Dear Old, Cynical Married Folks: Stop Downplaying Our Newlywed Love

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Dear Old Married Couples: Stop Downsizing Our Newlywed Love

Around my fourth wedding anniversary, I was traveling with a tour group of women across Italy. We were all married, but for varying lengths of time. Aside from someone who'd only been married for a year or so, I was the closest thing to a newlywed.

We got to talking about our spouses, as tends to happen when married women get together, and I praised my husband for being him. He deserves it, too: he cooks, he cleans, he basically lets me travel around and do my work without much complaint. He's an all-around amazing guy.

A woman across the table, who'd been married for 20-something years, asked how long we'd been married. I replied, four years. And then she said something I truly despise: "Oh, you're newlyweds! Well, just wait."


I laughed a little in response, but inside I was fuming. Wait for what? Wait for my marriage to break down like you seem to assume it will? Wait for the love to fade? Wait for passion to disappear?

Who was she to make that kind of assumption about my relationship? She may know me but doesn't know my husband or know us as a couple. She has no idea what our relationship is like or what we've been through to get where we are today. But she still felt the need to make some tired remark that's ever-so-common from couples who have been married for a much longer time than us.

"Just wait." Please. Keep your disparaging comments to yourself.

Let this be a notice to all couples who no longer consider themselves newlyweds: this is not OK. It's not OK to look at a young couple and say to yourself, "Oh ho ho, they're in for it!" It's not OK to assume you know anything about someone's marriage other than your own.

And it's definitely not OK to downplay the love a newlywed couple has for each other or to shatter their optimism about what the future might hold, which is exactly what saying "just wait" does.

It tells the young couple that you have no faith in their relationship to stay as strong and as loving as it is in the beginning. It tells them that maybe something in your marriage is now lackluster, and you expect that to happen to them. It shoves a young couple's bond to the side in favor of a depressing "reality" that you think everyone will have.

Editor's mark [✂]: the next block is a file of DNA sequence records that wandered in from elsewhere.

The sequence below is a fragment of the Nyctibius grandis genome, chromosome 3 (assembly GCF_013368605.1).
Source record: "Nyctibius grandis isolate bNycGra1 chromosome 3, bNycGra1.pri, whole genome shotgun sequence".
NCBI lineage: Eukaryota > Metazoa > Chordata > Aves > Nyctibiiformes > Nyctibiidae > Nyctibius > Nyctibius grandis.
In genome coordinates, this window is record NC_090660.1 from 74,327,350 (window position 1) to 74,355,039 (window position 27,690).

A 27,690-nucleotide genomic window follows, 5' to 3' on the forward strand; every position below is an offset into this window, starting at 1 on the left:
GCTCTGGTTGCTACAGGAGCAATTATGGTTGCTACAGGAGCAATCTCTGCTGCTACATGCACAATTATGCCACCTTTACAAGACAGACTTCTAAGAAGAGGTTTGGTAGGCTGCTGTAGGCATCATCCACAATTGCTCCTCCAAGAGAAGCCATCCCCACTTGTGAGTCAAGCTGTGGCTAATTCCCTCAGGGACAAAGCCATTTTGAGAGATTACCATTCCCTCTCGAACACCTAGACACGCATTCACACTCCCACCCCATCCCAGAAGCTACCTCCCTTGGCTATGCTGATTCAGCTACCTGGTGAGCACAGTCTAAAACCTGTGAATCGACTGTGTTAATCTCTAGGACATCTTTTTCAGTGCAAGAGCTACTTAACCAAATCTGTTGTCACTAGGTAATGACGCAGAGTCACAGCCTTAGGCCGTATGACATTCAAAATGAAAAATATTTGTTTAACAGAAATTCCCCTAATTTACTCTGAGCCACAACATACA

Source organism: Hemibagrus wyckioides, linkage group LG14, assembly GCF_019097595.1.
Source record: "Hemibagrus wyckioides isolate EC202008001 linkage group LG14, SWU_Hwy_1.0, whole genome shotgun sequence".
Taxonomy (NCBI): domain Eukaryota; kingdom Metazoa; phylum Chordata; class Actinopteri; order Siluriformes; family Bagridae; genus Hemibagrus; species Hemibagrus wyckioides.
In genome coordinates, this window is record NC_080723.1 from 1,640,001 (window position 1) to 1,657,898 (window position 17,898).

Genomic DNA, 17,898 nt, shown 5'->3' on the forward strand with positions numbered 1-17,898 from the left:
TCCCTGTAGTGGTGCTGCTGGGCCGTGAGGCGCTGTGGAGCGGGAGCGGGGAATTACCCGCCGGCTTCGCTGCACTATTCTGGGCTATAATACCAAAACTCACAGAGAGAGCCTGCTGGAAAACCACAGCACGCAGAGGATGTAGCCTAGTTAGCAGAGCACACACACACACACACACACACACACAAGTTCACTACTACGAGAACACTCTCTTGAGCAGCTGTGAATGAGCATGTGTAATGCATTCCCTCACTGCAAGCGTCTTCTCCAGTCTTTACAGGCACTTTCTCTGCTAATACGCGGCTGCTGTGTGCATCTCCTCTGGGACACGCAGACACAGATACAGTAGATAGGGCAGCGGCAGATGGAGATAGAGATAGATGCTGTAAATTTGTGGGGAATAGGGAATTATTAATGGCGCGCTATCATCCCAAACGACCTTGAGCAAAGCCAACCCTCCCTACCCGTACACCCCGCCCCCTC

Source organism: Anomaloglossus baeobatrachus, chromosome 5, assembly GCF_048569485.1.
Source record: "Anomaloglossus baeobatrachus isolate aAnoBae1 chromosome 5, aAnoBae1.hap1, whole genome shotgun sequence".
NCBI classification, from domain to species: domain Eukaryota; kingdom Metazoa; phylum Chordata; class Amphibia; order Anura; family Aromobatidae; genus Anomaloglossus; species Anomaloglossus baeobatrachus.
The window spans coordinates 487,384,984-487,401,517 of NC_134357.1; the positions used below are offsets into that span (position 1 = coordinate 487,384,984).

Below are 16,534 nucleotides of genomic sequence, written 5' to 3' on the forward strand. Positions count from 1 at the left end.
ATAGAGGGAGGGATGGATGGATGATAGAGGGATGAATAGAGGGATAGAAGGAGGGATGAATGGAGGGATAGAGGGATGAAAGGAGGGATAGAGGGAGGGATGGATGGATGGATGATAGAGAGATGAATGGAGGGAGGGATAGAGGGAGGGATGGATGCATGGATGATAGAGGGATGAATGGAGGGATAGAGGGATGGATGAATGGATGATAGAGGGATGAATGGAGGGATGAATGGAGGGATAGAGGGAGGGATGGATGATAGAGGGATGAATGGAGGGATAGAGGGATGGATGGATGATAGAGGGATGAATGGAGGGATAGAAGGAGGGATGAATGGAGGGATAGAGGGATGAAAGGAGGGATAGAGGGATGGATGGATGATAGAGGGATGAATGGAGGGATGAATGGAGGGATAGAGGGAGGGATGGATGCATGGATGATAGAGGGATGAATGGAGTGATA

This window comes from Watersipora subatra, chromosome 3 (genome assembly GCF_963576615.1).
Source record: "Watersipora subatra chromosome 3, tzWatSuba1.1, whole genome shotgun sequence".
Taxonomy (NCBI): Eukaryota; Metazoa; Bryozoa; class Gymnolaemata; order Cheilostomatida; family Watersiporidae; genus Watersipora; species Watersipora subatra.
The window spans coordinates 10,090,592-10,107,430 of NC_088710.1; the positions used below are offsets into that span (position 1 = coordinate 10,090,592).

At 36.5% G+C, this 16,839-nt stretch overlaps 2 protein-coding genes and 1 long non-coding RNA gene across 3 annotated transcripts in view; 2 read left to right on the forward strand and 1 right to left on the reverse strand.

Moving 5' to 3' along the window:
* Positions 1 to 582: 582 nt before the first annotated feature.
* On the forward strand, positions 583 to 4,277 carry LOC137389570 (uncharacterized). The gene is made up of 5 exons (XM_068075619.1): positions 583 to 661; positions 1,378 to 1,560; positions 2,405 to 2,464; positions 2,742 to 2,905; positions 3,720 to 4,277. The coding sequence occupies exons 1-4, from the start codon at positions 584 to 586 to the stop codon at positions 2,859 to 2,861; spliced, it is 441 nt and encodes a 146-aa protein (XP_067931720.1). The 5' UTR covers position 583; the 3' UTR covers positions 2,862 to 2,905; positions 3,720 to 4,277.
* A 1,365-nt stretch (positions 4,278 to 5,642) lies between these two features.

It's not right and it isn't fair. So please, stop doing it. We don't need that. We need hope and positivity, not someone who will perpetuate the myth that people can't stay together for many years and still be happy and in love.

And just in case you're still thinking, "Oh, she's just a newlywed, she doesn't know," here's my business: I was married before. To a man I was with for the better part of a decade. And getting divorced was hard and painful and traumatic. But we didn't stop caring about each other because we were no longer newlyweds.

Divorce carries with it a hefty weight: a combination of shame, depression, and sobering knowledge. I came out the other side of mine knowing what I want and don't want, but also knowing that yes, regardless of how long you're married, if you're with the person right for you (like I am now), you don't have to worry about "just waiting."

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The love, passion and connection will never fade. And that's something all of you older married couples should think long and hard about.